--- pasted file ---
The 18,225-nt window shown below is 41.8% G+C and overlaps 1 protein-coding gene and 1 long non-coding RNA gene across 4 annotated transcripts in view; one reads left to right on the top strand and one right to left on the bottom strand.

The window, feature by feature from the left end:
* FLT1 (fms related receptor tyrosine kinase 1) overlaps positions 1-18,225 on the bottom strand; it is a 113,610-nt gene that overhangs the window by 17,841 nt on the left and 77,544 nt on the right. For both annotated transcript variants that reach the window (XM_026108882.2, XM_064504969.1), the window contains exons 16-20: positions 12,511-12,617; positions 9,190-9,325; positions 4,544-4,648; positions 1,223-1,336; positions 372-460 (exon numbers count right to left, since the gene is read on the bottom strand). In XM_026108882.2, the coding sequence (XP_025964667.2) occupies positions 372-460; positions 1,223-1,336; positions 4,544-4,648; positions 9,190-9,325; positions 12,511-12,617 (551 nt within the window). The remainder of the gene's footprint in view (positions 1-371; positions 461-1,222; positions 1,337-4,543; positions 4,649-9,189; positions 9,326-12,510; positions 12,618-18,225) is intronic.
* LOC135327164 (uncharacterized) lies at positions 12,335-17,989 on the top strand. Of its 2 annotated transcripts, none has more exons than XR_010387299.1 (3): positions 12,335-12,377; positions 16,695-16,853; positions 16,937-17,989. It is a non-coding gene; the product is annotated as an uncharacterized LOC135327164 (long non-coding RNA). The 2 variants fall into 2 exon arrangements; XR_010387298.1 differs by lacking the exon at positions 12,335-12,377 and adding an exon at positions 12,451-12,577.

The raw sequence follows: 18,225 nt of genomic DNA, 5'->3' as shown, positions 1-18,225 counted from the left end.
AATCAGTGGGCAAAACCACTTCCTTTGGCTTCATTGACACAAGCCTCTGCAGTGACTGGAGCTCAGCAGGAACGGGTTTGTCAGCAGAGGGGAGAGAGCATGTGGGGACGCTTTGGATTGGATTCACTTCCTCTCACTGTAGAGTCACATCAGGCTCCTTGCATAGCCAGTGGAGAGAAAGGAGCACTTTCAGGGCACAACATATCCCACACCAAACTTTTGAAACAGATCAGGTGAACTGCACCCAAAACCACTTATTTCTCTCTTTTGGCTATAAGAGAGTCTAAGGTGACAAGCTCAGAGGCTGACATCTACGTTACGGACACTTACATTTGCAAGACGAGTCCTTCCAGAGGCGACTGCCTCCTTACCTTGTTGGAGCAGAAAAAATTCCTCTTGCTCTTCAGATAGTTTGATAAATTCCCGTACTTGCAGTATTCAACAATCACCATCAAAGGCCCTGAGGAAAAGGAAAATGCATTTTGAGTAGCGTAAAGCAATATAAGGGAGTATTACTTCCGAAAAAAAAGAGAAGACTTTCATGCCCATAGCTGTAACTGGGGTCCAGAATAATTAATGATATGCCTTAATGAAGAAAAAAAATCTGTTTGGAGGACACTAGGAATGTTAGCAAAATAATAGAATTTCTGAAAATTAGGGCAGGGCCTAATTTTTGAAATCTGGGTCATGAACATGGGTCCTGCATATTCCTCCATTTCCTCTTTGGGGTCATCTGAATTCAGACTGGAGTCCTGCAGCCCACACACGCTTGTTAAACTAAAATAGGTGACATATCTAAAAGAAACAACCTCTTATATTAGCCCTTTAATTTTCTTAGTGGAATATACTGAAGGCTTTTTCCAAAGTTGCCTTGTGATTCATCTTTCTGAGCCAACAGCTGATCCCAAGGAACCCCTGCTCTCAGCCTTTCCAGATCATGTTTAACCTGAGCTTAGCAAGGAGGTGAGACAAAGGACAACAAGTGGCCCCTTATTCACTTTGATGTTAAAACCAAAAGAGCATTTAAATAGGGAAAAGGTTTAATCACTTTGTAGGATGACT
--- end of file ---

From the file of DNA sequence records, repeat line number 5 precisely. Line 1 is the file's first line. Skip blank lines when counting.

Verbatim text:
The raw sequence follows: 18,225 nt of genomic DNA, 5'->3' as shown, positions 1-18,225 counted from the left end.